For a man who had just grabbed the spotlight in a nationally televised presidential debate, Ron Paul seemed a little, well, defensive. A few minutes after the debate ended here at the University of South Carolina, Paul, a Republican congressman from Texas, ventured into the Spin Room to talk to reporters, only to find that they wanted to know whether he really blamed the United States for the September 11 terrorist attacks.
“Who did that?” Paul snapped. “Who blamed America?”
“Well, your critics felt that you did.” “No, I blamed bad policy over 50 years that leads to anti-Americanism,” Paul said. “That’s little bit different from saying ‘blame America.’ Don’t put those words in my mouth.”
“But the policies were bad American policies?”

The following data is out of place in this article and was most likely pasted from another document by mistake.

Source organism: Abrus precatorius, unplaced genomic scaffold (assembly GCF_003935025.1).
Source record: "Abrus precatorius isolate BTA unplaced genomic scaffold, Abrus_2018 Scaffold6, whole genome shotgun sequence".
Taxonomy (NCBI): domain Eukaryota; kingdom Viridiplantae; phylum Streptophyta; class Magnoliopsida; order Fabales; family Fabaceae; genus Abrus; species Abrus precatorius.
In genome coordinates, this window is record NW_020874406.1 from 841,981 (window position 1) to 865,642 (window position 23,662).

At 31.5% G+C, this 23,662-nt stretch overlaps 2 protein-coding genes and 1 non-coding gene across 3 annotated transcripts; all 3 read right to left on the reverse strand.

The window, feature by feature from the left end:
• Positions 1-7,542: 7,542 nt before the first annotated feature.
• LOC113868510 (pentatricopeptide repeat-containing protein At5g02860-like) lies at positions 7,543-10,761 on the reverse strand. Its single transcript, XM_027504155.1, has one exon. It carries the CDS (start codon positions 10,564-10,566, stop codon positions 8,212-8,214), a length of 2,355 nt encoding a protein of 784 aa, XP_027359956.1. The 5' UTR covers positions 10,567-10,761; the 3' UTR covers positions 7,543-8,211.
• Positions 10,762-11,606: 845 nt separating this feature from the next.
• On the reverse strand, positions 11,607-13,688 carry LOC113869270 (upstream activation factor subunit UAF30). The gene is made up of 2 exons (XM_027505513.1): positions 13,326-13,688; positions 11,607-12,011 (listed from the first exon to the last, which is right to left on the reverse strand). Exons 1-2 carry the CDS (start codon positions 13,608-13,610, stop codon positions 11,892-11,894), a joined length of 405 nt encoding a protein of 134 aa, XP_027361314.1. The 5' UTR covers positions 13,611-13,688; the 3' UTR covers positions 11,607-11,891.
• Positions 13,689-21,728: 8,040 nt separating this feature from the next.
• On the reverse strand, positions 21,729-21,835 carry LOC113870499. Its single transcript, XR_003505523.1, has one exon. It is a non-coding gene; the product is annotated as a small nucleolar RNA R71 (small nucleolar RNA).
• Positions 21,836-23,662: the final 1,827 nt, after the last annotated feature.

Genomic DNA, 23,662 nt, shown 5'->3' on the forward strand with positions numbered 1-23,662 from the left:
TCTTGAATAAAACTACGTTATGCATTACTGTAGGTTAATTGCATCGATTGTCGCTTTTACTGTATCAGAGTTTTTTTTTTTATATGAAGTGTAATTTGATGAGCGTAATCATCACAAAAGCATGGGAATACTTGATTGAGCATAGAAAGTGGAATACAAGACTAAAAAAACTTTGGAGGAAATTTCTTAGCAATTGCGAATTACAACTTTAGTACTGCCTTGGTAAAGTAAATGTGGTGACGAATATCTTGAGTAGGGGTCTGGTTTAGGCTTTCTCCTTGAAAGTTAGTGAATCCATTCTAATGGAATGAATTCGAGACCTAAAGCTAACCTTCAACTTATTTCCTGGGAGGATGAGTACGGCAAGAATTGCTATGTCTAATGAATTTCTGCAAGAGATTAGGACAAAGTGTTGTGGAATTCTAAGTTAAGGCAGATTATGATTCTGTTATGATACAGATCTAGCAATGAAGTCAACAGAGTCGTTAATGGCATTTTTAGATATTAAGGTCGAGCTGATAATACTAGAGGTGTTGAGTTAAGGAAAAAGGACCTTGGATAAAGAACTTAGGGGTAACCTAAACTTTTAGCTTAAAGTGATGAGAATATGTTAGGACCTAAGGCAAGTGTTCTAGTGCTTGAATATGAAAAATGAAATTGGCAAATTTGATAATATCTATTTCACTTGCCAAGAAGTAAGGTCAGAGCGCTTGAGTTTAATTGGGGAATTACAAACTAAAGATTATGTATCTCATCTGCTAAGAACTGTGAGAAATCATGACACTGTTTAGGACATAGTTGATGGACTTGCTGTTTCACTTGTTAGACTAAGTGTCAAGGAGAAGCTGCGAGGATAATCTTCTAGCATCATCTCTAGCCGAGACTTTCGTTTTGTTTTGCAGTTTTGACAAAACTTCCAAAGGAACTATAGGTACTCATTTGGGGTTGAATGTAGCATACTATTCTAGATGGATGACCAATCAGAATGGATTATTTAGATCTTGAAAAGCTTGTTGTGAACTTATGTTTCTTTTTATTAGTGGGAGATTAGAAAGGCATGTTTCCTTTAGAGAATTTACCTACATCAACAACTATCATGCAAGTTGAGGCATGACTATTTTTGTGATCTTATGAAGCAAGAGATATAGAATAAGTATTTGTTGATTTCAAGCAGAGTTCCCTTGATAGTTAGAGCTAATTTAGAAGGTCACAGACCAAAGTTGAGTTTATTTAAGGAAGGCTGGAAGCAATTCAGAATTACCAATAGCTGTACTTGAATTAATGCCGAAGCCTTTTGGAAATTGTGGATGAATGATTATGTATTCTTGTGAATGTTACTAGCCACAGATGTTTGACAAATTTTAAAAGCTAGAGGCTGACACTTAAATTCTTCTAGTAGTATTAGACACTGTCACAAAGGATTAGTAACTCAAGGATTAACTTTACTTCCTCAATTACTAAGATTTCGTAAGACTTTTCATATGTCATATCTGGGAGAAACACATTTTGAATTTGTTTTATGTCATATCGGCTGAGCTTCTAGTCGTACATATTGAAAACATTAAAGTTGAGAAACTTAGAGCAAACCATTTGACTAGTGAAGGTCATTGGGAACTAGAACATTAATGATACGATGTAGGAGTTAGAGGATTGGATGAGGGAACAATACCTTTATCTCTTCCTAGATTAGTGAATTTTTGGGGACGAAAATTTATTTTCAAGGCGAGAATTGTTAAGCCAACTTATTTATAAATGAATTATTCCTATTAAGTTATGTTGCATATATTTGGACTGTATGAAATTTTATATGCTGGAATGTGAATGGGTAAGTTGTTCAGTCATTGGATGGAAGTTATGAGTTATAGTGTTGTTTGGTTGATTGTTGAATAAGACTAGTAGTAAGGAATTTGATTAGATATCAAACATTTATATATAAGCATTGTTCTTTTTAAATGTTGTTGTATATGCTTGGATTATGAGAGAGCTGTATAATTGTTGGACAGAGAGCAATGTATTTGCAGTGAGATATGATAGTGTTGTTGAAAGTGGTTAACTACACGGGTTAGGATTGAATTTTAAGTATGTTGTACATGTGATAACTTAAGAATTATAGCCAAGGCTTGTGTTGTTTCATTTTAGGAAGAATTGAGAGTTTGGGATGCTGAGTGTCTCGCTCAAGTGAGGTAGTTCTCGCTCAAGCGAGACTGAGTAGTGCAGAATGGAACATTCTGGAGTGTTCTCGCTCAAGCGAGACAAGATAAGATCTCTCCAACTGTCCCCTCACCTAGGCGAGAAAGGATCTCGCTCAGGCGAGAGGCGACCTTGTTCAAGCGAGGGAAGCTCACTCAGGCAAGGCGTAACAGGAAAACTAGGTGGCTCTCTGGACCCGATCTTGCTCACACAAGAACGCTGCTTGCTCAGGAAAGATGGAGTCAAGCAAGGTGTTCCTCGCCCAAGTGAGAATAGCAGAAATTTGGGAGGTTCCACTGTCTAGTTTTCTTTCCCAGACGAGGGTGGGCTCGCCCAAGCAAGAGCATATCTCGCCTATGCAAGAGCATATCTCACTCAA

“We’ve had an interventionist foreign policy for 50 years that has come back to haunt us,” Paul continued. “So that’s not ‘Blame America’ — that’s demagoguing, distorting issues…That’s deceitful to say those kinds of things.”
James Joyner at OTB has the best commentary I've seen on this issue in this post. I'm not surprised at Paul's reaction to the spin, and I think the "American Idol" format is in part responsible, even though this one flowed better than the last. If this were really a "debate," Paul's point should be debated, not dismissed.